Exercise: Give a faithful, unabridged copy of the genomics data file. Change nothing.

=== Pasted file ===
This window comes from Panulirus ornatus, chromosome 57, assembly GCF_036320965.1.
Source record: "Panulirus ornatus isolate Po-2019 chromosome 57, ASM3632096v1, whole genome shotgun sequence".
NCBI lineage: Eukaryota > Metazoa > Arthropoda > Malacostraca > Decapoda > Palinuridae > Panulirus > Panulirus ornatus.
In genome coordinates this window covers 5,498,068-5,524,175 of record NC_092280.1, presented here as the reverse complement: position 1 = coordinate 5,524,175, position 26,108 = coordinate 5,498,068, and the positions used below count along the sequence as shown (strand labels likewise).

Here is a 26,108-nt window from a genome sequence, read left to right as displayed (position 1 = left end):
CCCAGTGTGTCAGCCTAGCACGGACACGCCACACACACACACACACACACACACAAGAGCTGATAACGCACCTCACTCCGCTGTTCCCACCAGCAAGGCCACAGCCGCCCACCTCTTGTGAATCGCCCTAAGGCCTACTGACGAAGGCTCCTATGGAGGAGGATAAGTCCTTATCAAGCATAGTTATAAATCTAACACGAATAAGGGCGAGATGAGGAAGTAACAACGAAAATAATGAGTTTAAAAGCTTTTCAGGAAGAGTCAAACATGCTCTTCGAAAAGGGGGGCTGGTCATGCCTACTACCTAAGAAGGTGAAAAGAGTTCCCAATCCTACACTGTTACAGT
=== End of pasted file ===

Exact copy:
This window comes from Panulirus ornatus, chromosome 57, assembly GCF_036320965.1.
Source record: "Panulirus ornatus isolate Po-2019 chromosome 57, ASM3632096v1, whole genome shotgun sequence".
NCBI lineage: Eukaryota > Metazoa > Arthropoda > Malacostraca > Decapoda > Palinuridae > Panulirus > Panulirus ornatus.
In genome coordinates this window covers 5,498,068-5,524,175 of record NC_092280.1, presented here as the reverse complement: position 1 = coordinate 5,524,175, position 26,108 = coordinate 5,498,068, and the positions used below count along the sequence as shown (strand labels likewise).

Here is a 26,108-nt window from a genome sequence, read left to right as displayed (position 1 = left end):
CCCAGTGTGTCAGCCTAGCACGGACACGCCACACACACACACACACACACACACAAGAGCTGATAACGCACCTCACTCCGCTGTTCCCACCAGCAAGGCCACAGCCGCCCACCTCTTGTGAATCGCCCTAAGGCCTACTGACGAAGGCTCCTATGGAGGAGGATAAGTCCTTATCAAGCATAGTTATAAATCTAACACGAATAAGGGCGAGATGAGGAAGTAACAACGAAAATAATGAGTTTAAAAGCTTTTCAGGAAGAGTCAAACATGCTCTTCGAAAAGGGGGGCTGGTCATGCCTACTACCTAAGAAGGTGAAAAGAGTTCCCAATCCTACACTGTTACAGT